I’m a little hazy on your specific setup - In which device have you set ‘always use this IP address:YES’?
There are three separate ‘devices’ that need to all be set compatible with each other:
The PW2 config - set to use DHCP not STATIC. If the gateway is connected to a hardwire Ethernet cable, this is part of the Ethernet setup. If its connected to a WiFi network, I think it must use DHCP in any case - I can only see the screens for selecting whch WiFi access point to connect to, there doesn’t appear to be any other config for a WiFi connection.
Your broadband router, which is the DHCP server (and there should only be one DHCP server): There should be a table or screen to assign a specific IP address to a specific MAC Address - in mine its called ‘Address Reservation’, but the name and menu item varies between different router vendors. Add an entry in this table to assign a specific IP address to the hardware MAC address of the PW2 gateway. This is the known address the server will send back to the PW2 when it asks for an address using a DHCP request, the same IP every time.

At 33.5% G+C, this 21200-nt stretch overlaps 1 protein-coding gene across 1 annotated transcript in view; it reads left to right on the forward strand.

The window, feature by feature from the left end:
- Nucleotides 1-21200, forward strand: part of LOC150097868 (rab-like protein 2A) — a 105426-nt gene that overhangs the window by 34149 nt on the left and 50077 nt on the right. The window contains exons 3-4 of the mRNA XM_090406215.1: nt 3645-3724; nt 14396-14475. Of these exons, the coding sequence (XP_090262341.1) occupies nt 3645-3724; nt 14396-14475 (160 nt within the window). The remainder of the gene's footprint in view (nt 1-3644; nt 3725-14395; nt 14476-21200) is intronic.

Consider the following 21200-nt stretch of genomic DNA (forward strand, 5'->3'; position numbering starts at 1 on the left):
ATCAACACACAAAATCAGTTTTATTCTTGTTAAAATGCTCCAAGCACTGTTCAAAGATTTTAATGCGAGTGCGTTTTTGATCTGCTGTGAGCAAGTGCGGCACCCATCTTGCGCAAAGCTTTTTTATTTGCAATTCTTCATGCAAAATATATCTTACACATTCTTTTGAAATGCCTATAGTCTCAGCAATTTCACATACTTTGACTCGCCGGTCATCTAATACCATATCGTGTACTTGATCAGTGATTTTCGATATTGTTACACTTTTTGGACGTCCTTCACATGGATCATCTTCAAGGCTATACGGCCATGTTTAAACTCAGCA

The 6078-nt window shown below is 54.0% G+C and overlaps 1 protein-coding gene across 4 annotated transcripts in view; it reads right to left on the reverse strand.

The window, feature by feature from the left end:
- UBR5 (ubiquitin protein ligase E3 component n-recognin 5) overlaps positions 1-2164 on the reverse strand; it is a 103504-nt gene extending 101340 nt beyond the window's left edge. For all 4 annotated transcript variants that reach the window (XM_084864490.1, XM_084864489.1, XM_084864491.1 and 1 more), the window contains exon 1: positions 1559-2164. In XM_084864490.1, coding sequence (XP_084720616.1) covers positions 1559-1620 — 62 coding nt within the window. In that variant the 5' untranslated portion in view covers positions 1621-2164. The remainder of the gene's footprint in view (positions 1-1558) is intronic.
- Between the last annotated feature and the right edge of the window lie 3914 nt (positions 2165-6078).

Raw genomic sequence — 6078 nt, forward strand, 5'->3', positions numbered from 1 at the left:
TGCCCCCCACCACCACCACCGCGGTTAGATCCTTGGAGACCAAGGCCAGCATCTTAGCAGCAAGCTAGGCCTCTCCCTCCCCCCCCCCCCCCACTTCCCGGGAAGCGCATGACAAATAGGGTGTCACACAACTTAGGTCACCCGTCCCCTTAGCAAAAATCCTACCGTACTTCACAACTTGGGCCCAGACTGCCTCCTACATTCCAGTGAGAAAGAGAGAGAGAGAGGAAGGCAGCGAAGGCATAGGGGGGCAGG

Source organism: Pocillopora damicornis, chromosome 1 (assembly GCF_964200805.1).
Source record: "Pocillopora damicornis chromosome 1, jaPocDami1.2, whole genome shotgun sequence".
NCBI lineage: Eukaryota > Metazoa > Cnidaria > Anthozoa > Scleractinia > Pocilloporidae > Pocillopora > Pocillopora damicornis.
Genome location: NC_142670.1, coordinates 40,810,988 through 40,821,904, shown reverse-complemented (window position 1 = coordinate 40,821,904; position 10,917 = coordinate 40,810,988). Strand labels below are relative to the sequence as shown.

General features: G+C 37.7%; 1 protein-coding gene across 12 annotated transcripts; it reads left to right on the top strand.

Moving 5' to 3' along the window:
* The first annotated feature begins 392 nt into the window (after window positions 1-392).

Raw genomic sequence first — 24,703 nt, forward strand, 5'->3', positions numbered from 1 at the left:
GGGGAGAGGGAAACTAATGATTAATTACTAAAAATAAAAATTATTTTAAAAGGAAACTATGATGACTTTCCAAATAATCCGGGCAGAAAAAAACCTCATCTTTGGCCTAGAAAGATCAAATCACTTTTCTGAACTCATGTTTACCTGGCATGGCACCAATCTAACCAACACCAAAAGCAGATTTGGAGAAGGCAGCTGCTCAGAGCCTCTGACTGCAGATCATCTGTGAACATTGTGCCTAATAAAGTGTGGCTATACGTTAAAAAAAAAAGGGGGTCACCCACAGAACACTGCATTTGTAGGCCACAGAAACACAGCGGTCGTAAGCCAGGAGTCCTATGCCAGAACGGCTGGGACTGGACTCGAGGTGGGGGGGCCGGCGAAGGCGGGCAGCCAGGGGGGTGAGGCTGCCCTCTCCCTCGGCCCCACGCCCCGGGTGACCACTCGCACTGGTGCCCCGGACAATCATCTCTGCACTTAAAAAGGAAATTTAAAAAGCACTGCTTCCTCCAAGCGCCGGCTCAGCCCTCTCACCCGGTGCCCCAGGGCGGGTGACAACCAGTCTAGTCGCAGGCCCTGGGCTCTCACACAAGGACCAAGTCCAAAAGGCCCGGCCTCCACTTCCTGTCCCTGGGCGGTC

the always-on PC with the PVO code and ‘powerwall.ini’ file - set the IP address in powerwall.ini that you assigned in the ‘Address Reservation’ (or whatever its called) in the router.
glad you seem to have it sorted, hope this makes it clearer.
While the IP addresses put into configuration files may be designated as static that does not actually control the IP address settings. You router controls the IP addresses and you can set them to dynamic or static by accessing the function in your router. While some users seldom make changes at that level it is important to know that when you use the dynamic IP addressing in your router the address will change under certain conditions such as rebooting the router or power cycling it. For this reason the nature of the IP address must be set in the router and that setting must be “reflected” in your configuration files.
It may be possible that your programs can detect the change in a dynamic IP and compensate based on you configuration file entries. In either case you need to know whether your router is using static or dynamic IP addressing in your router for your device. Unfortunately each router uses a different user interface and finding your way around and knowing what you are doing is problematic for many users. If you are not sure how to determine how your router was set up for IP addressing is best referred to the manufacturer’s help desk.